"Mission Accomplished." For many, nothing better epitomizes the putrid combination of sinister motives and naiveté within the Bush administration than the carefully choreographed incident in which the President landed on the USS Abraham Lincoln in the co-pilot's seat of a Navy S-3B Viking. After emerging from the aircraft, the President excitedly swaggered around the flight deck in his flight suit, and, later that day, dressed in civilian clothes, delivered a speech of congratulation with the famous banner displayed prominently in the background: "Mission Accomplished."

It is very easy to point to the thousands of dead Americans, killed after that celebration, and sneer at the ineptitude of the Bush gang. In truth, the more complicated explanation is that we have fought two wars. We won the first one against Saddam Hussein and his Iraqi state, in exemplary fashion. Our quick victory vindicated Donald Rumsfeld and the new lighter, more nimble army ("mission accomplished").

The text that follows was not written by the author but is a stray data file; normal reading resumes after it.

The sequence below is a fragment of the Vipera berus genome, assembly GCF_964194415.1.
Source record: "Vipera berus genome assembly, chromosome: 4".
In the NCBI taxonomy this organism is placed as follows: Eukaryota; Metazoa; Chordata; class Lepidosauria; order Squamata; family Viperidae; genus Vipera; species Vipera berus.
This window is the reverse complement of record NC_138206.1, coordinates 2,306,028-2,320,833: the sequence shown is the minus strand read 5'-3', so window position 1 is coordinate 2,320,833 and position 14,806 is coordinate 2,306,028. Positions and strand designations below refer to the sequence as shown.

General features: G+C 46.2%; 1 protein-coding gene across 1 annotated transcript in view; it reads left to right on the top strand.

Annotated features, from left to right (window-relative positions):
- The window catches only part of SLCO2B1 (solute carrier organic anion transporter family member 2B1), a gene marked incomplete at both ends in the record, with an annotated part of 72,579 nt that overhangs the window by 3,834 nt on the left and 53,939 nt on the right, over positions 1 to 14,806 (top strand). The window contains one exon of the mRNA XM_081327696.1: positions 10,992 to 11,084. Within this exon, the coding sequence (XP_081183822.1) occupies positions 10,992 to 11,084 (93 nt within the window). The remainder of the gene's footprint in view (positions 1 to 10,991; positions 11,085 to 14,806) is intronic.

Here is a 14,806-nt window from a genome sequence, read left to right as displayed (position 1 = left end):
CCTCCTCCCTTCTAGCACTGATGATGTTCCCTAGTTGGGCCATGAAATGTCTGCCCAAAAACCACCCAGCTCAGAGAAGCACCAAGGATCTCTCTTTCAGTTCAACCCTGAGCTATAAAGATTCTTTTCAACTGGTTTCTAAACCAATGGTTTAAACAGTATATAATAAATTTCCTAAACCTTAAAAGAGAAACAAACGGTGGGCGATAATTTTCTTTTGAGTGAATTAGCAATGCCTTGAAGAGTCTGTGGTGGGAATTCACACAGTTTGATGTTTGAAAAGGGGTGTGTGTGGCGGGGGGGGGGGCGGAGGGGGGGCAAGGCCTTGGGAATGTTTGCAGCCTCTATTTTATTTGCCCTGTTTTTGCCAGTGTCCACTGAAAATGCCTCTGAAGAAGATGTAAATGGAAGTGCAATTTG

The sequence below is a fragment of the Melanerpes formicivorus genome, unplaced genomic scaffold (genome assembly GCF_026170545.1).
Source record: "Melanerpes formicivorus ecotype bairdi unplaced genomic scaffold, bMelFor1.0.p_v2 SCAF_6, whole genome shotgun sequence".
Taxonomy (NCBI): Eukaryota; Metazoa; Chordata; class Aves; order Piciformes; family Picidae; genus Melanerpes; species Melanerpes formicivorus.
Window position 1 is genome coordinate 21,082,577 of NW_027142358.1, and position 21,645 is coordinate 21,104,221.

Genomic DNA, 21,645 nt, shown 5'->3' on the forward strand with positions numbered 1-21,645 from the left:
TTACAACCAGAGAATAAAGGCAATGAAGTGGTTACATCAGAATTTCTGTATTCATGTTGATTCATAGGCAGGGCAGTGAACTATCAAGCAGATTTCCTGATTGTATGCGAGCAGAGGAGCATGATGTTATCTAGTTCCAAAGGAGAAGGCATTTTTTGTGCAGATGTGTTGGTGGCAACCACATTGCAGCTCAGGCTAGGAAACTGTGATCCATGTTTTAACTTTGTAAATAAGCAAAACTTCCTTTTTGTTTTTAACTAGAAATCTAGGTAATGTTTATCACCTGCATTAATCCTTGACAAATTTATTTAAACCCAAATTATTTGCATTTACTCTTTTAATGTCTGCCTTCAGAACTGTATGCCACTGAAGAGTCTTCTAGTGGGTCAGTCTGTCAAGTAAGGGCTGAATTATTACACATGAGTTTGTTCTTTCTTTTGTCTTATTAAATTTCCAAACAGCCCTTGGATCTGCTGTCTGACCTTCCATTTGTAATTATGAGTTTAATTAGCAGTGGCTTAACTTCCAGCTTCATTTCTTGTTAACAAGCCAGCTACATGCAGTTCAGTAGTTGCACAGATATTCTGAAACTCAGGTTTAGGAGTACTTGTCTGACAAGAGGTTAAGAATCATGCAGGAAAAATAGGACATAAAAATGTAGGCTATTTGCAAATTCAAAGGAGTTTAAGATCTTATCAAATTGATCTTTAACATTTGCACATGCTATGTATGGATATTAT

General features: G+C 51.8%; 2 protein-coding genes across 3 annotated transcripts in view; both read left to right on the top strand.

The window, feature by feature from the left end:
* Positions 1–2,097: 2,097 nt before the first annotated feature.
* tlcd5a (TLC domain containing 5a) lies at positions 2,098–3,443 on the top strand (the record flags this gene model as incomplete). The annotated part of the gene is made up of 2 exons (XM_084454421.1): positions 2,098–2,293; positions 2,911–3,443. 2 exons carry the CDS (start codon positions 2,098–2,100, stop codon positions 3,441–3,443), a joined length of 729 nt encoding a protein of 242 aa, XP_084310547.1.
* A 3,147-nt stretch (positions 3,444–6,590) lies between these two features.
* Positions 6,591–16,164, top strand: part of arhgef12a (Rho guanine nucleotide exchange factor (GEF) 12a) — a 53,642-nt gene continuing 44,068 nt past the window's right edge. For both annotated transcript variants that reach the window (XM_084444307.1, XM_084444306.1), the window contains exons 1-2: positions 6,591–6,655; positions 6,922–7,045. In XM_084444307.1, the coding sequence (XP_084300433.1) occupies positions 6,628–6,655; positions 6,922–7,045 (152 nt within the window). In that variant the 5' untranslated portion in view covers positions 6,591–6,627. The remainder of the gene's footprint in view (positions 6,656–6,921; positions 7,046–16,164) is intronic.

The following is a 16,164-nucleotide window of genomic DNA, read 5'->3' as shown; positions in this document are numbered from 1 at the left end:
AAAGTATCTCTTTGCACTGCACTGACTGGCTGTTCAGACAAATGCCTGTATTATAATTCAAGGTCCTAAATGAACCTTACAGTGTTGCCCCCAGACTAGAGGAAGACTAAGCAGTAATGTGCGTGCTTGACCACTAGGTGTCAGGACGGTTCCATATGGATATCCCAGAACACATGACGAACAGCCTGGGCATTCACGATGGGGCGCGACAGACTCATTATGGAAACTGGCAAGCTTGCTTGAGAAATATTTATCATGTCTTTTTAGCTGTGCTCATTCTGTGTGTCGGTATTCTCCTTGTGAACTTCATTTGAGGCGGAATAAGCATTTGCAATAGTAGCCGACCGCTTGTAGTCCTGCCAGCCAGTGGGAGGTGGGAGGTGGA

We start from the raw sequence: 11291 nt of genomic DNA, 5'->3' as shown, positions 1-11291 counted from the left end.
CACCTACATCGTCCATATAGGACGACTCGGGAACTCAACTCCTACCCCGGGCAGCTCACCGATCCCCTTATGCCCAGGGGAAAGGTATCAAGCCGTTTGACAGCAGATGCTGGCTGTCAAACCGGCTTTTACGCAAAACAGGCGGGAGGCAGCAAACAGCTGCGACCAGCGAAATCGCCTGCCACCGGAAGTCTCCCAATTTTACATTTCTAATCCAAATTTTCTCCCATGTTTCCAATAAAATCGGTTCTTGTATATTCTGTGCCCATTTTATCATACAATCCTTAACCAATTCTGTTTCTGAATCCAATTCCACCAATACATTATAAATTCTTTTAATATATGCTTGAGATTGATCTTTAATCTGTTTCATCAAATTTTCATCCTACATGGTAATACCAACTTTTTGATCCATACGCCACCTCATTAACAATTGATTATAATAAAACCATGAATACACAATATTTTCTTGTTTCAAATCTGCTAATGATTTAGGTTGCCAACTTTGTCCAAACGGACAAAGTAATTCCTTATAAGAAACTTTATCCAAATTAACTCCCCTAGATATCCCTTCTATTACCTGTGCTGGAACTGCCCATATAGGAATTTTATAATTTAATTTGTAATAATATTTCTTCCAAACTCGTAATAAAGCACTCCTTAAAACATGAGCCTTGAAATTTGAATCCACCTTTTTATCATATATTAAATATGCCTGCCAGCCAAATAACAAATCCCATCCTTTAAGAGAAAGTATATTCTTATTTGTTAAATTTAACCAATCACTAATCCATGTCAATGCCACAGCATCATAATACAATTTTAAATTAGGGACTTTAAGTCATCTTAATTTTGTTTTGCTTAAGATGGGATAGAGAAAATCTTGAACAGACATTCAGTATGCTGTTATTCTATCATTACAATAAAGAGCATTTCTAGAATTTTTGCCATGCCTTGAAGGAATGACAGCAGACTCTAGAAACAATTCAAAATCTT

Of course, even as the words of self-congratulation were still lingering in the heady air of the White House and the Pentagon, the second war was already underway. A war that would take us far too long to understand, and a war in which we are still struggling to gain the initiative.

Currently, we continue our struggle to discern more than define who we are fighting: is the conflict today in Iraq against dead-enders, nationalistic insurgents or jihadists? Or are we in the middle of a sectarian civil war (low-grade or otherwise)? YES.

The battle rages in Iraq. What happens in Iraq is determinative of our future and the most important task of our generation. What we do in the next forty-eight months is incredibly significant. We need an honest and nuanced debate. I hope we get one.
Category: US in Iraq.archive
Posted by: A Waco Farmer
The United States must succeed in Iraq, for failure means an unacceptable loss of prestige and freedom for us--and a much less-secure world for everybody else. Our success in Iraq will establish a foothold for modernity in the Middle East and deal a stinging defeat to Islamism, which will increase our credibility in the region (and beyond) and offer the model for improvement. It follows, ultimate success vindicates the decision to invade and remake Iraq.